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Daniel Pawson had a career that would make many people jealous: He previously worked as a chef at three Michelin-starred restaurants, including The Waterside Inn, and later became a private chef to celebrities like Kylie Minogue after winning several cookery competitions across the U.K. and overseas.
But none of these achievements has made Pawson sit on his laurels or stopped him from further pursuing his passion for high-quality food. One thing that stood out for him was a tremendous amount of food waste that he saw over the course of his career.
“As chefs, we saw a huge amount of fish skins being wasted in restaurants and we decided to crisp them up and serve them as garnishes. Customers loved them,” he said. That was how the idea of using recycled salmon skin to make consumer-friendly snacks was conceived about two years ago.
Demand for ethical snacks
Pawson and his business partner Dominic Smith (they had together operated a mobile food trailer selling potato rostis at events and festivals in the past) decided to ask fishmongers in the U.K. for salmon skin as it has the perfect thickness and comes out high in nutrients after being cooked: 63 grams of protein per 100 grams and full of Omega-3.
“Fishmongers usually throw them away, but after looking into the amount of seafood waste [half of which is thrown away in the U.K.], we felt we had to put an emphasis on addressing this issue,” Pawson told me in an email interview.
There is also a huge demand for ethical and sustainable snacks with health benefits in the consumer packaged goods (CPG) category, so the timing of launching Sea Chips was perfect, he said, adding the company sources skin from MSC-certified farms where salmon are fed without artificial ingredients in their feed.
Sea Chips currently comes in three flavors: lightly salted, salt and vinegar, and lime and chili. All of them are available in mid- to high-end retailers, such as Whole Foods, Fenwicks and Harrods stores across the U.K., as well as via Amazon.
Even though salmon skin-made chips have created a buzz in the U.K., Sea Chips is not the only snack brand that recycles discarded food from processors.
Ryan Farr founded snacking pork rinds brand, 4505 Chicharrones, nine years ago in San Francisco by using wasted pig skin from local butchers. Meat-producing giant Tyson Foods also created its protein crisps brand, ¡Yappah!, made with discarded carrots, celery and its own upcycled chicken breast trim earlier this year.
Sourcing investment and expanding footprint
Similar with many entrepreneurs in the CPG world, Pawson found a hard time seeking initial funding, noting that, although many Asian-inspired snacks, such as seaweed chips, had been growing in popularity in the U.K. for many years, crisps made of fish skin was nearly unheard of.
He and his team decided to make Sea Chips more accessible by comparing them to pork scratchings, a popular British snack, and donate 10% of their profits to ocean charities, bringing in customers who want to make a difference with their dollars.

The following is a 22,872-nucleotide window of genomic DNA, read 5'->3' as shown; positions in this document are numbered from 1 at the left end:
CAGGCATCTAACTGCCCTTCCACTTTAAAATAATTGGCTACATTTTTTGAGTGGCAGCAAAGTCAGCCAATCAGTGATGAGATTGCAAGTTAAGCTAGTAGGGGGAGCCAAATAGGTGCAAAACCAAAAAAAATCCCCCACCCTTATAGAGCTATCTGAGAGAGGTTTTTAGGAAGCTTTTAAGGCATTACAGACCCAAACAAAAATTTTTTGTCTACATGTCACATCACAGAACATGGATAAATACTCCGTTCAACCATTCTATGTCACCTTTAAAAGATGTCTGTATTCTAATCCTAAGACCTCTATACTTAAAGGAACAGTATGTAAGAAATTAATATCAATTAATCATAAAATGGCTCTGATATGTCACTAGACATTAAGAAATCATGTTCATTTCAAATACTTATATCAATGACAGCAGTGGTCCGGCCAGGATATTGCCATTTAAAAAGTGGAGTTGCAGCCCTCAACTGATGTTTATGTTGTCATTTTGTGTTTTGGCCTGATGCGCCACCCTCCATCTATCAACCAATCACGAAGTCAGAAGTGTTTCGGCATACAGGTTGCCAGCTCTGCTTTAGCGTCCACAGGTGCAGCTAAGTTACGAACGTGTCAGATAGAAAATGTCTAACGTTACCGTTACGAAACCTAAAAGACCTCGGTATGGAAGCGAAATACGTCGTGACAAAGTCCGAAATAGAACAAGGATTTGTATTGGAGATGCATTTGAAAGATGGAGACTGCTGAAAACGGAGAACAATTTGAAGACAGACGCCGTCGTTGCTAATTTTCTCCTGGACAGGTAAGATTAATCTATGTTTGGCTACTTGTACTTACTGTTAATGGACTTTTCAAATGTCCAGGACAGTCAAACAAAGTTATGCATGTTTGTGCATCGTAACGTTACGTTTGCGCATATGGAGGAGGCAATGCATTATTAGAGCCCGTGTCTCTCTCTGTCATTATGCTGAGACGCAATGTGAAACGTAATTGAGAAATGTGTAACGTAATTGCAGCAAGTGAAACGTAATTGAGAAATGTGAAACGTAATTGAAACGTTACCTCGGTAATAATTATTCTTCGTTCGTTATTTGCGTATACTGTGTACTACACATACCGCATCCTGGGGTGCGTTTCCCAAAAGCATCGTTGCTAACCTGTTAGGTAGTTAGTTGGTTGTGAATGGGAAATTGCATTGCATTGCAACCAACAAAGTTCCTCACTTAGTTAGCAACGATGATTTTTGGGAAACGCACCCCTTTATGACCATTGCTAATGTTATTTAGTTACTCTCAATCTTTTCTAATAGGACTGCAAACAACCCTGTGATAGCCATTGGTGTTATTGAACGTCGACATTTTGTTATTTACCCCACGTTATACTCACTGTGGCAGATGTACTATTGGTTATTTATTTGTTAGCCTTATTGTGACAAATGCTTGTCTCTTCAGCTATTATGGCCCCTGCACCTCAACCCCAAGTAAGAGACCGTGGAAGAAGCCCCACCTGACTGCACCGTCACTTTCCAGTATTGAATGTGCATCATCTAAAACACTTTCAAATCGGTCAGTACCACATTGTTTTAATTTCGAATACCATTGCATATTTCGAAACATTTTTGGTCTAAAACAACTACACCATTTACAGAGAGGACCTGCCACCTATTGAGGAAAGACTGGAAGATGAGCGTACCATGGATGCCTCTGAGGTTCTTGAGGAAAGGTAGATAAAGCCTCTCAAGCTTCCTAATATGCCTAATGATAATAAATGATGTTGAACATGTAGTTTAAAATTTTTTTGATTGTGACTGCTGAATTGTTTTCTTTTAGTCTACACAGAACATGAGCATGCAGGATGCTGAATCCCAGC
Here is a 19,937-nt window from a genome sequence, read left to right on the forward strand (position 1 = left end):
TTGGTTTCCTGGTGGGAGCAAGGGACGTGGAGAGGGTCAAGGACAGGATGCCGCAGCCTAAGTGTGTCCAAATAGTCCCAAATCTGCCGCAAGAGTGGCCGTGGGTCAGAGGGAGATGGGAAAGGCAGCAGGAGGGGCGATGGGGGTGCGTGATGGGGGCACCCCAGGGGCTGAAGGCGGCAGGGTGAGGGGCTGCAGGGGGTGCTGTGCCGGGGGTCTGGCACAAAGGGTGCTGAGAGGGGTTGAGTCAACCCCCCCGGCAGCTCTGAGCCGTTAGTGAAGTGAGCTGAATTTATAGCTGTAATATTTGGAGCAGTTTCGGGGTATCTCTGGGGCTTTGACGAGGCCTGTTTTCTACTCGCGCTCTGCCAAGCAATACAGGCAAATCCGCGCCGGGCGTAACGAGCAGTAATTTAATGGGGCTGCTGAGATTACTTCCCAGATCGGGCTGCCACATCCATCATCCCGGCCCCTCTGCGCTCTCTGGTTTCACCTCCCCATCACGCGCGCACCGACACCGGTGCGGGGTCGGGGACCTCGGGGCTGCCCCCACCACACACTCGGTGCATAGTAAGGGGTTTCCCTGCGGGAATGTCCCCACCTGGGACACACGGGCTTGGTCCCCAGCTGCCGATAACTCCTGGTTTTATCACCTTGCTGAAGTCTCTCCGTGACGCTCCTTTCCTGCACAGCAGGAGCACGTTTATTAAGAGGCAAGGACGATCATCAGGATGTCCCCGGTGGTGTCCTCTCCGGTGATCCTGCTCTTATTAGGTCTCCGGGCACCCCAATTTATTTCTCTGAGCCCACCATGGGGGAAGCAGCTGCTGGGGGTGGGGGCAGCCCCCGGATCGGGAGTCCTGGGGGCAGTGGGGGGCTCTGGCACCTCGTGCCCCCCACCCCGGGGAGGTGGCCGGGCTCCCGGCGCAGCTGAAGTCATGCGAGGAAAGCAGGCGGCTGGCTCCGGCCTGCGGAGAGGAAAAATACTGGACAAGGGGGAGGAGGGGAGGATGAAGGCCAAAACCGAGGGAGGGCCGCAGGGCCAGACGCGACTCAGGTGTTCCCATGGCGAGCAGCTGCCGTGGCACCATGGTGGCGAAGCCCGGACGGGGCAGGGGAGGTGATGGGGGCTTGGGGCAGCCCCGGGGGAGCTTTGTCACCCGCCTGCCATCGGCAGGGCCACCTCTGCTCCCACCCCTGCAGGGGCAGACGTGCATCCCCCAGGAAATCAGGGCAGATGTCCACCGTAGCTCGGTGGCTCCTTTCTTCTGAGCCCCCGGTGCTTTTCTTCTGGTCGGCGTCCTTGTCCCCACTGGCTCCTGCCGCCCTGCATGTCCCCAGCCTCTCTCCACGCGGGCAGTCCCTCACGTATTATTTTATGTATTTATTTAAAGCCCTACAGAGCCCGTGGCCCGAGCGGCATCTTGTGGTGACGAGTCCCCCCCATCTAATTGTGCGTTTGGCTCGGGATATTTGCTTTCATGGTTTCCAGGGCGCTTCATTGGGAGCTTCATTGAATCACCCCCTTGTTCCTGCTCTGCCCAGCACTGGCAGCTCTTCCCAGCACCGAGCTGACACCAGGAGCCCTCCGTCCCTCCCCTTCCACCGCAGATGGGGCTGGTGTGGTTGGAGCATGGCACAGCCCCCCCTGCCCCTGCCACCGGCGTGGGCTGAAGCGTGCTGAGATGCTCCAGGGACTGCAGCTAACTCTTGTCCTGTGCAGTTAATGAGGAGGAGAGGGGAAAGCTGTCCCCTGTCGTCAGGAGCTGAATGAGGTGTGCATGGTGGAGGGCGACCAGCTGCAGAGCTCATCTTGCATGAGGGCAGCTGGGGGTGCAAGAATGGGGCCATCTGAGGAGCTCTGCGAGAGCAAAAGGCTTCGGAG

Sea Chips’ social media sensation quickly caught the attention of Jonathan Brown, the mastermind behind Macknight Smoked Foods, while he was running the business in Florida at the time.
Brown, who is now a shareholder of Sea Chips, owns 10% of the salmon market in the U.S., and has over 30 years of salmon processing experience, according to Pawson. He was reportedly using two advisory firms, one in France and the other in the U.S., to sell his company in May 2018.
Sea Chips received its first investment from Brown about 10 months ago and has since secured a state-of-the-art production facility in Cumbria, U.K., as well as multiple buyer connections.
“Jonathan is a mentoring owner of some of the most successful private-label smoked salmon brands in the world,” Pawson said. “He was the kind of man we wanted to be in business with.”
The 10,000-square-foot Cumbria plant, which is able to produce 100,000 units a week, is uniquely designed for making salmon skin chips: Its highly technical oven is able to recreate frying without the oil, and its band saws can cut crisp-size pieces.
With the current production capacity, Sea Chips is positive that its first £1 million ($1.27 million) revenue goal can be achieved within 18 months, and is not ruling out potential acquisition opportunities.
“We’re in talks with some major supermarkets in the U.K., and plan to be in three nationwide retailers by the end of 2019, which can be worth anything from £250,000 ($319,000) to £750,000 ($956,000) each,” Pawson noted, adding that potential retailers include Sainsbury, Ocado, and Waitrose.
New product lines and biodegradable packaging
In the longer term, Pawson and Smith also want to expand their business into jerky towards the end of 2019, as the category is poised for high growth.
According to Grand View Research, the European meat snacks market is expected to reach $4.59 billion by 2025, driven by the rising demand for healthier protein snacks and growing awareness regarding lifestyles.
The market research firm noted the introduction of Jack Link’s has transformed the market landscape in this region, and the launch of different product forms, such as handmade sausage crisps, is expected to have a positive impact on market demand.
In order to become a fully sustainable food company, Sea Chips also looks to convert its packaging to a biodegradable version in early 2019, although biodegradable packaging is still relatively new within the chips market.
“We are running our own tests to make sure it has the correct shelf life and will work with our packaging machinery [once the tests are completed],” Pawson said.
January 8, 2019 at 07:10AM
Forbes – Entrepreneurs